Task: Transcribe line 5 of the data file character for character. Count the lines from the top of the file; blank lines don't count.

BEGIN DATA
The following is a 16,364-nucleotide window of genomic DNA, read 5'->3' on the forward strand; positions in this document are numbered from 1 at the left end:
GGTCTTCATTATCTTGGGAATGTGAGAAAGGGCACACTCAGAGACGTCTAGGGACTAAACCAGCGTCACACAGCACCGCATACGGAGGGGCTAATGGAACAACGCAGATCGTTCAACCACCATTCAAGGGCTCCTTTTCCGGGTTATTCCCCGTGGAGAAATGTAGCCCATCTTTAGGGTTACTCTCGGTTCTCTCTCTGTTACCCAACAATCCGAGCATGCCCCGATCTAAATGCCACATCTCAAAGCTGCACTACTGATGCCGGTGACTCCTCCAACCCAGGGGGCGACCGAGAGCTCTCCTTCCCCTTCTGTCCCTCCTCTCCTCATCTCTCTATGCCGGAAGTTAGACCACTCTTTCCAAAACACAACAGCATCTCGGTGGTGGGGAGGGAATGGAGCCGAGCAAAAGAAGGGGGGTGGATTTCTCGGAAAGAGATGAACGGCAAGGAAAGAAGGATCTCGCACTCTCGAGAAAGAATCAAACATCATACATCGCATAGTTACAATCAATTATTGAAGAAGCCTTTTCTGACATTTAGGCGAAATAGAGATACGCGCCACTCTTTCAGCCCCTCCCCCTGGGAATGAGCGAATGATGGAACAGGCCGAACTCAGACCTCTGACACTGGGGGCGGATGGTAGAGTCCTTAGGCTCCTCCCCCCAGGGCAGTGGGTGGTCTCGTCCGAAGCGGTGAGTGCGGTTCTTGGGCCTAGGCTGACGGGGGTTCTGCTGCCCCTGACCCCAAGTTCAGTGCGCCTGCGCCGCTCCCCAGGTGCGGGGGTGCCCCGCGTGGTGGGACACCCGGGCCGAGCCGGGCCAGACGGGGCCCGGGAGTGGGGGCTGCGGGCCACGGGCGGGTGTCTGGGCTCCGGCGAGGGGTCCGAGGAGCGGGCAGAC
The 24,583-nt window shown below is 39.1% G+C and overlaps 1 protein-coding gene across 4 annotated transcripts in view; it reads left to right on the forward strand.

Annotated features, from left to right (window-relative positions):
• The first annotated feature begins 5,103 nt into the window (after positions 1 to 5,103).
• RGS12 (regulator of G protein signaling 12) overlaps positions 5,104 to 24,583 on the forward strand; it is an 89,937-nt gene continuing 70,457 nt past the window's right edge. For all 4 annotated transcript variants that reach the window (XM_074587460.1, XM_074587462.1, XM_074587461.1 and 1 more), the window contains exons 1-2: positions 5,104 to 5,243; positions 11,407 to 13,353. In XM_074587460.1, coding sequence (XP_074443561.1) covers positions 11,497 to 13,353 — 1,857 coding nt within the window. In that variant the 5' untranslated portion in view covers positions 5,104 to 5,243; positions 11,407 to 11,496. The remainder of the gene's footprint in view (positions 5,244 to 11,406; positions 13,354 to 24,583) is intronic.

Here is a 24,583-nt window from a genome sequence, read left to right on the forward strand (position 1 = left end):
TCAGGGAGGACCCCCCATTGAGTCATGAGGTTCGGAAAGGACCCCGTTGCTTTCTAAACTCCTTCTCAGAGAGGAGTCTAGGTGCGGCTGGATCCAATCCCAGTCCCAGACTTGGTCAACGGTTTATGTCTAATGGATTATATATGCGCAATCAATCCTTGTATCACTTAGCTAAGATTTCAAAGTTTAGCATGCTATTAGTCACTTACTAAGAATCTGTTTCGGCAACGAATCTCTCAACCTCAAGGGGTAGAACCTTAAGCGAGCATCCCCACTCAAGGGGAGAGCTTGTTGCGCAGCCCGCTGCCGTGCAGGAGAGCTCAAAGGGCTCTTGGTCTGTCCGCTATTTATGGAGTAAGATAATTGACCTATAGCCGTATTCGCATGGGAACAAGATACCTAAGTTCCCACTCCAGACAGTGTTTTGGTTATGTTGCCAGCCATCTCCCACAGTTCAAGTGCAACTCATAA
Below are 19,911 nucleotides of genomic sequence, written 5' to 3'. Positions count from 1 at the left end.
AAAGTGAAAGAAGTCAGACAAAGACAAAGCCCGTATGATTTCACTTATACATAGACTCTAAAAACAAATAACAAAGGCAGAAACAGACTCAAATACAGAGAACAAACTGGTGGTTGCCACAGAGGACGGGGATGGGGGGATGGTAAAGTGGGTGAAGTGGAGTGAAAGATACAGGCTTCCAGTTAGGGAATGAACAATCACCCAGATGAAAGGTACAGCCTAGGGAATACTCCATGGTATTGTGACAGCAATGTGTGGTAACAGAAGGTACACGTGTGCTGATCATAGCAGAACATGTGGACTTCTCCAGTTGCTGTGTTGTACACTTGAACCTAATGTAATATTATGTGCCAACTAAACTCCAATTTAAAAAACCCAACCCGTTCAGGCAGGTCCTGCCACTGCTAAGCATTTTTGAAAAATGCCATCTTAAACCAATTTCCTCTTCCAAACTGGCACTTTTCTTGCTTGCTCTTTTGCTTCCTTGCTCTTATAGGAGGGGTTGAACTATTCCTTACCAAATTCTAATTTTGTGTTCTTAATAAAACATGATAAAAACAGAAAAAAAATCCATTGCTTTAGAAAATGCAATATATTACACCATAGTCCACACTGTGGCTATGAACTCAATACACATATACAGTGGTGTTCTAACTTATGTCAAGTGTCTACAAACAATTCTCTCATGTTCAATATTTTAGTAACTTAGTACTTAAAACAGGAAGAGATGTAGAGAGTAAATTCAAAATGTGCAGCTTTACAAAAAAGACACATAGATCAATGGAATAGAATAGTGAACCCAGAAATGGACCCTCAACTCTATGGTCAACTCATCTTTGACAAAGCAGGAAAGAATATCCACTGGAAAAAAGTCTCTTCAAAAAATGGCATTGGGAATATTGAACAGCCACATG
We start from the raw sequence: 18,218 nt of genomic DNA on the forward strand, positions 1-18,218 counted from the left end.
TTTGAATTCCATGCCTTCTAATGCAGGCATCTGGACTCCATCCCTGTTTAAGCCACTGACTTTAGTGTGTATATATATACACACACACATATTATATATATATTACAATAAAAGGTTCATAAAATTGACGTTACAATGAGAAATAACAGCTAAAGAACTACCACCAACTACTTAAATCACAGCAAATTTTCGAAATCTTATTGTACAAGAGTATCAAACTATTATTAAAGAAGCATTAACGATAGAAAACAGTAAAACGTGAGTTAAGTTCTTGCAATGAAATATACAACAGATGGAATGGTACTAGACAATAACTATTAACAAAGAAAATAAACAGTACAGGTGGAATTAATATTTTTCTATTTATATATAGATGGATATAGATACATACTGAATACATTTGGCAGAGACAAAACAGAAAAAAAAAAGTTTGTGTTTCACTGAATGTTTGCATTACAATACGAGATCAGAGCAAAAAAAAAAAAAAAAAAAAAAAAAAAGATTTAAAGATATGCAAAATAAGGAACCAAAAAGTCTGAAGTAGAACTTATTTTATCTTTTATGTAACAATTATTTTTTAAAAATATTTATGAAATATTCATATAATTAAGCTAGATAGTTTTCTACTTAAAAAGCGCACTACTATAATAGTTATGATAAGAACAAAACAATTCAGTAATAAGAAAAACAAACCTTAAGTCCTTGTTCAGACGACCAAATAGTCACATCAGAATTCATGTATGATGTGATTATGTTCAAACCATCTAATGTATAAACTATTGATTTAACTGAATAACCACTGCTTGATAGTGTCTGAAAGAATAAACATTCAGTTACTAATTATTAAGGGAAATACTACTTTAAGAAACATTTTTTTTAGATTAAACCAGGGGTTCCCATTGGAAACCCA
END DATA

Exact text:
• The first annotated feature begins 5,103 nt into the window (after positions 1 to 5,103).